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Highly effective Spend Management: aligned with your ERP system

Spend Management is a set of structured business processes that dramatically increase the Management and visibility you have over what your organisation spends. But you may be wondering if it is possible to implement effective Spend Management WITHOUT first replacing your existing Enterprise Resource Planning (ERP) system - a process that can be long, expensive and risky.

The good news is that you can deploy highly effective Spend Management around just about any core financial management or ERP system. In fact, it makes good sense to use a Procurement system that is outside the bounds of ERP:
  1. Spend Management is about managing business processes that are outside the realm of ERP – e.g. it manages the processes before a PO or invoice hits ERP and before a supplier is added to ERP, along with a whole new range of information about suppliers, RFPs, contracts and catalogues that is not even in your ERP system.
  2. Spend Management involves many more people than those who use ERP. Parts of your Procurement system will be used by practically every employee. Other parts will be used by your external suppliers.
Fortunately, most procurement systems have been designed to make the touch points with your core financial and operational systems limited and non-invasive, making it quite practical to add them to existing systems.

The following ten questions are the key considerations for deployment of new Spend Management systems to work hand-in-hand with your existing ERP system:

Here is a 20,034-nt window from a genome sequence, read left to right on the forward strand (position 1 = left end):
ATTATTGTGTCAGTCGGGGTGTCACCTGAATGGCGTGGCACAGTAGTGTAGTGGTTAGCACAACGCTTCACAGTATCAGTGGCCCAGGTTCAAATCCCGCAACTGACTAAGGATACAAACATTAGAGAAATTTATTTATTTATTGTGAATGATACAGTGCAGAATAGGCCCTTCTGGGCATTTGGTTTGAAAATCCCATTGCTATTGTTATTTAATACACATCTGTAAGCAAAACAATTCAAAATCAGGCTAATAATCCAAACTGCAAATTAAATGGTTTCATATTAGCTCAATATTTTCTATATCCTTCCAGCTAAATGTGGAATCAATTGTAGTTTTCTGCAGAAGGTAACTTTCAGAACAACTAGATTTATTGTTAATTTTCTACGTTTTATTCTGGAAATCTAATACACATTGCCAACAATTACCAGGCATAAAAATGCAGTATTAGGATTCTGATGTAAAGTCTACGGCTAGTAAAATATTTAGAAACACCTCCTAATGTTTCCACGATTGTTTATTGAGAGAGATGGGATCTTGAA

What is our fundamental objective?
The fundamental objective of Spend Management is to gain control and visibility of the way your organisation buys goods and services, and to minimise the total cost of those items as well as the cost of the process of buying them. Though easily stated, meeting this objective is a challenge when you consider the wide range of goods and services your organisation purchases, and when you consider the range of people in your organisation and supplier base who are involved. But it’s a challenge well worth attacking because the return is so great.
Exactly how will we create savings?
Every organisation in the world has opportunities to create savings, created through:
  • Prevention of unnecessary purchases.
  • Better matching of what is purchased to actual needs.
  • Lower prices for what is purchased.
  • Reduced administrative costs for buying and payment processes.
This combination of savings can only be obtained on a predictable basis if they are:
  • Made with proper purchase authorisation.
  • Made with suppliers that were properly sourced and managed.